cloudy aquarium

Why is My Aquarium Water Cloudy?

Everyone enjoys watching beautiful tropical fish swim and explore the aquarium. The swaying aquatic plants and interesting aquascape can make you feel like there’s a piece of an Amazonian river or African lake right in your own home. But cloudy aquarium water can give the tank a dirty, murky appearance.


The truth is, nearly all aquarists wrestle with cloudy water sometime, no matter how experienced they are. It can be very frustrating, leading some new aquarists to abandon the hobby.
The good news is cloudy water isn’t impossible to cure. But there are specific types of cloudy aquarium water, each with its own cause and cure. Fighting a cloud requires knowing what caused it. Otherwise it will keep coming back! Want to know more?
Here’s what you need to know to keep your aquarium sparkling clear!

Identifying the cause of cloudy aquarium water

The fist step in addressing a cloudy aquarium is determining what type of cloud is causing the issue.

Many aquarists can’t identify the substance that is causing murky aquarium water. This leads to frustration when attempts to clear up the water fail.
It’s possible to take drastic measures, like draining the aquarium, washing the gravel and ornaments, refilling the tank and having the cloud form again.
The slogan “knowledge is power” is especially true when trying to solve aquarium issues. You can spend a lot of time and money needlessly by misdiagnosing a cloudy water problem.
We’ll identify the various symptoms and causes of murky aquarium water, so you’ll know what is causing the problem in your tank.

What color is the water?

Before trying to fix a cloudy aquarium, it’s important to train yourself to mentally describe what the water looks like.
This is important because it will allow you to identify what is causing the unsightly water condition.
Here are the three main visual categories of cloudiness in the aquarium

  • Clear with a tint of color (green, brown, tan, yellow, etc.)
  • Clear with suspended particulates
  • Cloudy with a distinct color (green, white, gray)

It is possible to have “clear” water with a color tint. Imagine a glass of iced tea. You can see through the liquid, but it has a brown color.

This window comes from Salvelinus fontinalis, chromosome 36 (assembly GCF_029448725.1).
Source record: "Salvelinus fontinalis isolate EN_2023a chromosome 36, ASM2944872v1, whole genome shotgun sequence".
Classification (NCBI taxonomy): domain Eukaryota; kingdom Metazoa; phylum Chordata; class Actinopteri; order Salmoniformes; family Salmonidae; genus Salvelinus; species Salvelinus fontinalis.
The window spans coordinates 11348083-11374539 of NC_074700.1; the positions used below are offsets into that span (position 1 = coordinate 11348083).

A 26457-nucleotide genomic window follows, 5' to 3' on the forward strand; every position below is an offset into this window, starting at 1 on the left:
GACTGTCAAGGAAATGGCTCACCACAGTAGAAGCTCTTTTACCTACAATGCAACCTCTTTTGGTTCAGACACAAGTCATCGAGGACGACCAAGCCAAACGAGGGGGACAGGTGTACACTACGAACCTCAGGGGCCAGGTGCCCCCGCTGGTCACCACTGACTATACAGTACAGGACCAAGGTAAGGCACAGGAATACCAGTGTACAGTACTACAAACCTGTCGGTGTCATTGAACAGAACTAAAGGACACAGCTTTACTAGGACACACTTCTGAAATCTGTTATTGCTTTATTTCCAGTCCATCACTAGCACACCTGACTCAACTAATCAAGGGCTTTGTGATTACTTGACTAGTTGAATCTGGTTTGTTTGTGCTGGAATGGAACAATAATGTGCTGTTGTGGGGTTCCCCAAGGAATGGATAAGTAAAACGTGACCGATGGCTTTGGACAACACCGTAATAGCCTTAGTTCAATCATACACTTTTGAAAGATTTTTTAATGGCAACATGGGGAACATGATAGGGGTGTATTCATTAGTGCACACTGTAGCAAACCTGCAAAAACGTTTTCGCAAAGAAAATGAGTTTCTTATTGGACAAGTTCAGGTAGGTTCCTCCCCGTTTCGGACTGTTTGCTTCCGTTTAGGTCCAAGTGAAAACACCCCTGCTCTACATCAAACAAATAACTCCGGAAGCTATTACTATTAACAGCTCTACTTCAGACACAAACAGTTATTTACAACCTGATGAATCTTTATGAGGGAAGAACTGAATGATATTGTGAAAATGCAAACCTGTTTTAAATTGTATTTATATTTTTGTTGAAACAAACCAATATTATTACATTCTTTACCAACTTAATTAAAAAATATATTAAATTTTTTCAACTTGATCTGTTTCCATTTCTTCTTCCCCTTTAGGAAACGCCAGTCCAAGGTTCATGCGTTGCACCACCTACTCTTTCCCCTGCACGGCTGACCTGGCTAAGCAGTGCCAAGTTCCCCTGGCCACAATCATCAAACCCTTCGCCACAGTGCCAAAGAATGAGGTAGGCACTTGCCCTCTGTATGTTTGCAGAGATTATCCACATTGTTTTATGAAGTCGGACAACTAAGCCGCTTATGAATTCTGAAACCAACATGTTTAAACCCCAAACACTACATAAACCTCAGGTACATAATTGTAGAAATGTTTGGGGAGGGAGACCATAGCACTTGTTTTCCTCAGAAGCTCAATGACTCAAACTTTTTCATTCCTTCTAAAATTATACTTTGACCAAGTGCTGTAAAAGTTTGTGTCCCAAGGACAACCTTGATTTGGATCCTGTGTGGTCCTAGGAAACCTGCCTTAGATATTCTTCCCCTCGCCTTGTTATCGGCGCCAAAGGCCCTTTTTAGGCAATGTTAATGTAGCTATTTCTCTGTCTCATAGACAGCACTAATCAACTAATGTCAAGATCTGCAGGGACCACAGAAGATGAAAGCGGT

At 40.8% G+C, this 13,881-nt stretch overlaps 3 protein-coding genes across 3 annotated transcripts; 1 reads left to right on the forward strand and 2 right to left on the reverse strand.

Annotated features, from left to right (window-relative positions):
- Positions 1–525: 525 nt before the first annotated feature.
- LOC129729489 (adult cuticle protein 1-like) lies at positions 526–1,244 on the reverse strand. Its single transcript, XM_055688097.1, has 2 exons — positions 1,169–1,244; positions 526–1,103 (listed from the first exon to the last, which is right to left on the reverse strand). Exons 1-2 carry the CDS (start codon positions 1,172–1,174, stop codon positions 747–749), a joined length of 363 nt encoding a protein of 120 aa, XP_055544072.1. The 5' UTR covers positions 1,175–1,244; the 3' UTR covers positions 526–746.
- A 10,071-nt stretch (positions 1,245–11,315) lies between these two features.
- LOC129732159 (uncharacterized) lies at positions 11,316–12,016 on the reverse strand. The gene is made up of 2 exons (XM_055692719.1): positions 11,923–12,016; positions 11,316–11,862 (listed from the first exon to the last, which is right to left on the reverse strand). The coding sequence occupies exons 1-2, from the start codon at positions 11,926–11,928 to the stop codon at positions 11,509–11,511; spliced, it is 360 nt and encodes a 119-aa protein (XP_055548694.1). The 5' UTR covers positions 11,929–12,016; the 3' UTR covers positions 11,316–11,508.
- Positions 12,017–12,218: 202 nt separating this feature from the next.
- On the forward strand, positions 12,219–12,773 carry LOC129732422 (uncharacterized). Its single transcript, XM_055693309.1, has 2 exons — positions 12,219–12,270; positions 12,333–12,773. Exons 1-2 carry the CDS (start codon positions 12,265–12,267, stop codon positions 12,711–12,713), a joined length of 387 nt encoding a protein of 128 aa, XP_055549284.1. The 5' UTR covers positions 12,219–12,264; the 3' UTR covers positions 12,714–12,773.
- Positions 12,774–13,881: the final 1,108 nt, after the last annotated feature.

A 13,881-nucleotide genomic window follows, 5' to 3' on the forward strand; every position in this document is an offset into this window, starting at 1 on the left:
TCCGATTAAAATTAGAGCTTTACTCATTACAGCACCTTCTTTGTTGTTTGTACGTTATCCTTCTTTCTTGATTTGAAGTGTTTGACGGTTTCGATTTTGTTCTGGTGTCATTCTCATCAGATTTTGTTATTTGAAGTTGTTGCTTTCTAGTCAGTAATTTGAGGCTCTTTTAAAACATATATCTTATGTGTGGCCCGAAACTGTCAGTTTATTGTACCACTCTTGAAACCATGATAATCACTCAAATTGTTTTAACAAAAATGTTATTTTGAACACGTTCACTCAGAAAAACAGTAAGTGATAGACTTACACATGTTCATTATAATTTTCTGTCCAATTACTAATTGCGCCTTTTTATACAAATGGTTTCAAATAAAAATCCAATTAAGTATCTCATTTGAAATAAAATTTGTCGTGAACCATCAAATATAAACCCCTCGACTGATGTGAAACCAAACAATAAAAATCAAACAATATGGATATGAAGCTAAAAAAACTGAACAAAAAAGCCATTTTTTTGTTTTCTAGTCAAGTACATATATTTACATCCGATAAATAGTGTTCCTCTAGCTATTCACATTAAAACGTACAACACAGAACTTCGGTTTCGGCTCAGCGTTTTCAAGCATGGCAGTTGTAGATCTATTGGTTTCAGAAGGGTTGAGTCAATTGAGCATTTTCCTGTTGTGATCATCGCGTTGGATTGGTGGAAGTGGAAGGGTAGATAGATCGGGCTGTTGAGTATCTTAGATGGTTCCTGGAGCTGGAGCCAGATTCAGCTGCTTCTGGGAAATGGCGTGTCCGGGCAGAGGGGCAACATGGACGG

“Cloudy” means the water has something suspended in it that obscures the fish, plants and reduces light penetration in the tank.

Some cloudy water is like pea soup. It’s so thick you may not even be able to see your fish! Now let’s take a look at each type of cloud and discuss what it is, what caused it and how to fix it.

Clear water with a color tint

The most common water discoloration, often described as a cloud, is water with a green tint to it.
Green water, as it’s called, is caused by millions of tiny green algae cells floating around in the water. The green algae, when in high enough numbers, will make the water have a greenish color. You can still see through the tank, but it looks swampy.
Here’s something to consider. Crystal clear aquarium water is teaming with algae cells. It’s only when they become so great in numbers, that they affect how you see your aquarium.
Water changes may help if you’ve got a build up of nutrients in the aquarium.
Dilution is a great way to stave the algae.
Over feeding can also stimulate the algae, causing a green tint to the water. Cut back on the amount and frequency of feeding. Uneaten food should never be seen in the aquarium. Keep the aquarium light on for no more than 10 hours.


The second most common discoloration is caused by a build up of organics in the water.
Algae, fish waste and other natural substances will accumulate in the water. They give the water a yellowish or brown tint, like weak tea.
It’s easier to see the color when the light is turned off and you look through the aquarium. Yellowish water is a sign that organics are accumulating in the tank.
A dirty aquarium with organics tends to be a “sick” tank. The neglected water quality affects fish health. Disease causing organisms thrive in organic rich aquariums. Dirty water increases the likelihood of disease problems.
Water changes along with a light siphoning of the gravel bed will dilute the organics. Using activated carbon to adsorb organics will keep the water crystal clear.
Be sure to change the activated carbon every three to four weeks.

Aquarium water with a reddish or pink tint is usually being over fed.
The colors used in the food formula will “bleed” out into the water, giving it an unnatural color. Brightly colored foods that are uneaten and decaying in the tank will cause this problem. While water changes will help, you must reduce feeding if it is the cause of this kind of “cloud” problem.